We made this film about Maarten Gielen from Rotor for the You Are Here exhibition, the Brussels branch of the IABR. Rotor is one of Europe's pioneers in the circular economy. While Belgium is at the forefront of recycling building materials, Rotor takes it a major step further. Rotor harvests materials from buildings destined for demolition to reuse them elsewhere. The materials are kept as close as possible to their original state so that minimal energy is lost. Rotor is a great example of how a clear vision can translate into a successful practice.
Our ports play a central role in the transition to circular cities. Today, the ports of the Low Countries are still largely logistic transit ports that import finished products and materials from distant countries to distribute them across the continent. With the transition to a circular economy and the return of production to our cities, the ports will be assigned a new function: as energy generators, material banks, recycling yards or as the basis of new maritime economies. This study, conducted in association with Circular Flanders and Ovam, was part of the IABR 2018 Delta Atelier.
Our work for the productive city in Brussels was heard in other cities in Flanders. We set to work in Ostend Oosteroever, in Aalst, the Meulestede district in Ghent, and in Kortrijk. In Kortrijk, we organised an ambitious participative project together with the city council in which hundreds of citizens jointly decided on the future of their city. We were able to convince citizens and policy-makers to take an alternative approach to the many abandoned industrial buildings in the city. Instead of turning them into expensive lofts, as was usually the case, they are afforded a new purpose to house the urban economy of the future. In this publication we published a synthesis of our work in Kortrijk.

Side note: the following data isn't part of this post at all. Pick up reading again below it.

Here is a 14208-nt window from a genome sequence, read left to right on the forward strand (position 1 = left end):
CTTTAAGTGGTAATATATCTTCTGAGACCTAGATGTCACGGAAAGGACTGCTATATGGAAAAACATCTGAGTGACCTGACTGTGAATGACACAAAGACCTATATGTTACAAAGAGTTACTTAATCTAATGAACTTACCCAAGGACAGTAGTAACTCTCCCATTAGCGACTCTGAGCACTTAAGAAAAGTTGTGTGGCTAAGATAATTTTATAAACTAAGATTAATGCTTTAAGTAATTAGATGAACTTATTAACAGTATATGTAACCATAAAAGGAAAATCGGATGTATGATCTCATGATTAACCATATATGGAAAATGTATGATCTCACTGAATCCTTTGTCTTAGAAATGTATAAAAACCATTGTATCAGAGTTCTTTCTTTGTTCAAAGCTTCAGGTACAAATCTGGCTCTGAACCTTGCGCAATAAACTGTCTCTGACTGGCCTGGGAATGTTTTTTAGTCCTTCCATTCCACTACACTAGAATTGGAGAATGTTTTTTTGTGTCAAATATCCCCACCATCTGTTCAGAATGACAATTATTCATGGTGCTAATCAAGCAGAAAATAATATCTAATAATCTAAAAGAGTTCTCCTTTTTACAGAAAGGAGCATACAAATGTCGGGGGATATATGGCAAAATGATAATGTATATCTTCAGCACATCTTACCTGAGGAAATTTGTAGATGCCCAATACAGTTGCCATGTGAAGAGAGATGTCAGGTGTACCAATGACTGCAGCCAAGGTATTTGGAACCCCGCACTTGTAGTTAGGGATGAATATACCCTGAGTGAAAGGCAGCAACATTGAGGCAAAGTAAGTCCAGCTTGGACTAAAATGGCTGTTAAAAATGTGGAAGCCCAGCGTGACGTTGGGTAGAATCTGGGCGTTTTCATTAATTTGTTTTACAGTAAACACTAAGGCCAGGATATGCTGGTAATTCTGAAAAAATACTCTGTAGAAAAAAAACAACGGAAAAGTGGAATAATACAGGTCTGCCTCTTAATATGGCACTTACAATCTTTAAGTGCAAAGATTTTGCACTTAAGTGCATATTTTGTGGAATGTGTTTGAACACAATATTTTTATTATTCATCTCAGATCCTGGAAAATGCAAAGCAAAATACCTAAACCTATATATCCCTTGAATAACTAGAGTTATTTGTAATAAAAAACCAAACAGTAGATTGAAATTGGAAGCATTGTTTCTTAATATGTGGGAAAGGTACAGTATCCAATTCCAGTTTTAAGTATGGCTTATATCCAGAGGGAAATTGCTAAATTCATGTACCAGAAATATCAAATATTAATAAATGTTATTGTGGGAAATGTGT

The dynamic around the theme of the productive city inspired the Association of Flemish Cities and Municipalities(VVSG), the Knowledge Centre for Flemish Cities and Flanders Innovation and Entrepreneurship (VLAIO) to launch a remarkable initiative in 2019. Cities can now apply for subsidies from the Government of Flanders to appoint 'interconnecting coaches'. The intention is not to simply place old industrial sites in need of redevelopment on the market (after which they might be transformed into monofunctional residential districts), but to afford them a new purpose as mixed residential-work districts. The interlinking coaches will examine how the economy of the future can be accommodated in the new residential areas. The benefits are numerous: you create local employment in lively neighbourhoods and opportunities arise to build a more sustainable, circular city.